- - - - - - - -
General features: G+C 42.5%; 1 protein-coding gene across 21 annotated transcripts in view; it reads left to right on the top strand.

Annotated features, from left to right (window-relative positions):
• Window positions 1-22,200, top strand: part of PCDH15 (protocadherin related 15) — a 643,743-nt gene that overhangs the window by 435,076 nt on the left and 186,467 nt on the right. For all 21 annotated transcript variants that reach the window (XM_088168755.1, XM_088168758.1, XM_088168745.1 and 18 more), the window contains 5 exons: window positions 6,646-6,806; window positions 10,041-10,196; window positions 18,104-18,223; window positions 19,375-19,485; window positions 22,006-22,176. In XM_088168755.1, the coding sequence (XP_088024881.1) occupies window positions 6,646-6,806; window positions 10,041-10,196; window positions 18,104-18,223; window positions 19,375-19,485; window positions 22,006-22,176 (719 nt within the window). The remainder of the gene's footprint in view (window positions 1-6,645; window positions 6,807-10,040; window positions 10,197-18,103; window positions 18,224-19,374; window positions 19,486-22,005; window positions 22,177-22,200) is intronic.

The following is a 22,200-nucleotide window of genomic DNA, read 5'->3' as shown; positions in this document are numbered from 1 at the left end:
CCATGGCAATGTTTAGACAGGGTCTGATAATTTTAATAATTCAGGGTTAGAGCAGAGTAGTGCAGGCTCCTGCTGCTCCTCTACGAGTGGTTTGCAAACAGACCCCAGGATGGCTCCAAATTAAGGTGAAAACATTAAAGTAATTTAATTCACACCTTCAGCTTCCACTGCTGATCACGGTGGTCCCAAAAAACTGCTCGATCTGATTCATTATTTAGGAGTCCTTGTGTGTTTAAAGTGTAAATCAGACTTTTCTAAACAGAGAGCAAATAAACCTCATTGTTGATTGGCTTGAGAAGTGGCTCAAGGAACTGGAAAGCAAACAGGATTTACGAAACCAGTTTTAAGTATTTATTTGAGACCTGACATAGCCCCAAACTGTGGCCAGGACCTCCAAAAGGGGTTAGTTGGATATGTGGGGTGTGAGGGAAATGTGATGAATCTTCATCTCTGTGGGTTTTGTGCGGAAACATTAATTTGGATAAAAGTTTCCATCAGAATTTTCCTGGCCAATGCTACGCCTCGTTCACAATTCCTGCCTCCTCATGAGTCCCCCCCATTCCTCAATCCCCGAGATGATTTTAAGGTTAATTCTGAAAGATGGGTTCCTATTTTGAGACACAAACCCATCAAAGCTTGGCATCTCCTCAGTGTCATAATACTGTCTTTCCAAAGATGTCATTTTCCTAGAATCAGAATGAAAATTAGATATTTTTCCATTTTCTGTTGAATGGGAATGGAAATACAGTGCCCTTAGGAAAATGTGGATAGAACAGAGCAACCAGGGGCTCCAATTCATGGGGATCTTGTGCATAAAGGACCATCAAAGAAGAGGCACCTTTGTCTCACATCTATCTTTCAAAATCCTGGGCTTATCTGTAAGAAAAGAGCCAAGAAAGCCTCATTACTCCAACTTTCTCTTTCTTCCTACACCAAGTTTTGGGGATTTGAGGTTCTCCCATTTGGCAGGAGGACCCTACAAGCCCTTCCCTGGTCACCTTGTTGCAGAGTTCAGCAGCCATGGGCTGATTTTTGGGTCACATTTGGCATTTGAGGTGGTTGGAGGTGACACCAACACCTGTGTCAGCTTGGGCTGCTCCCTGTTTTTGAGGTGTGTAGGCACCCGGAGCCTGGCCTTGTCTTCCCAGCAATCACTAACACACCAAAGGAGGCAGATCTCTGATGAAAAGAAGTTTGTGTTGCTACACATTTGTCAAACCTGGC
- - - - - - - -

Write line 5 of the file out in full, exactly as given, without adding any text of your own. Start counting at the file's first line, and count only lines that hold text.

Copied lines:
CCATGGCAATGTTTAGACAGGGTCTGATAATTTTAATAATTCAGGGTTAGAGCAGAGTAGTGCAGGCTCCTGCTGCTCCTCTACGAGTGGTTTGCAAACAGACCCCAGGATGGCTCCAAATTAAGGTGAAAACATTAAAGTAATTTAATTCACACCTTCAGCTTCCACTGCTGATCACGGTGGTCCCAAAAAACTGCTCGATCTGATTCATTATTTAGGAGTCCTTGTGTGTTTAAAGTGTAAATCAGACTTTTCTAAACAGAGAGCAAATAAACCTCATTGTTGATTGGCTTGAGAAGTGGCTCAAGGAACTGGAAAGCAAACAGGATTTACGAAACCAGTTTTAAGTATTTATTTGAGACCTGACATAGCCCCAAACTGTGGCCAGGACCTCCAAAAGGGGTTAGTTGGATATGTGGGGTGTGAGGGAAATGTGATGAATCTTCATCTCTGTGGGTTTTGTGCGGAAACATTAATTTGGATAAAAGTTTCCATCAGAATTTTCCTGGCCAATGCTACGCCTCGTTCACAATTCCTGCCTCCTCATGAGTCCCCCCCATTCCTCAATCCCCGAGATGATTTTAAGGTTAATTCTGAAAGATGGGTTCCTATTTTGAGACACAAACCCATCAAAGCTTGGCATCTCCTCAGTGTCATAATACTGTCTTTCCAAAGATGTCATTTTCCTAGAATCAGAATGAAAATTAGATATTTTTCCATTTTCTGTTGAATGGGAATGGAAATACAGTGCCCTTAGGAAAATGTGGATAGAACAGAGCAACCAGGGGCTCCAATTCATGGGGATCTTGTGCATAAAGGACCATCAAAGAAGAGGCACCTTTGTCTCACATCTATCTTTCAAAATCCTGGGCTTATCTGTAAGAAAAGAGCCAAGAAAGCCTCATTACTCCAACTTTCTCTTTCTTCCTACACCAAGTTTTGGGGATTTGAGGTTCTCCCATTTGGCAGGAGGACCCTACAAGCCCTTCCCTGGTCACCTTGTTGCAGAGTTCAGCAGCCATGGGCTGATTTTTGGGTCACATTTGGCATTTGAGGTGGTTGGAGGTGACACCAACACCTGTGTCAGCTTGGGCTGCTCCCTGTTTTTGAGGTGTGTAGGCACCCGGAGCCTGGCCTTGTCTTCCCAGCAATCACTAACACACCAAAGGAGGCAGATCTCTGATGAAAAGAAGTTTGTGTTGCTACACATTTGTCAAACCTGGC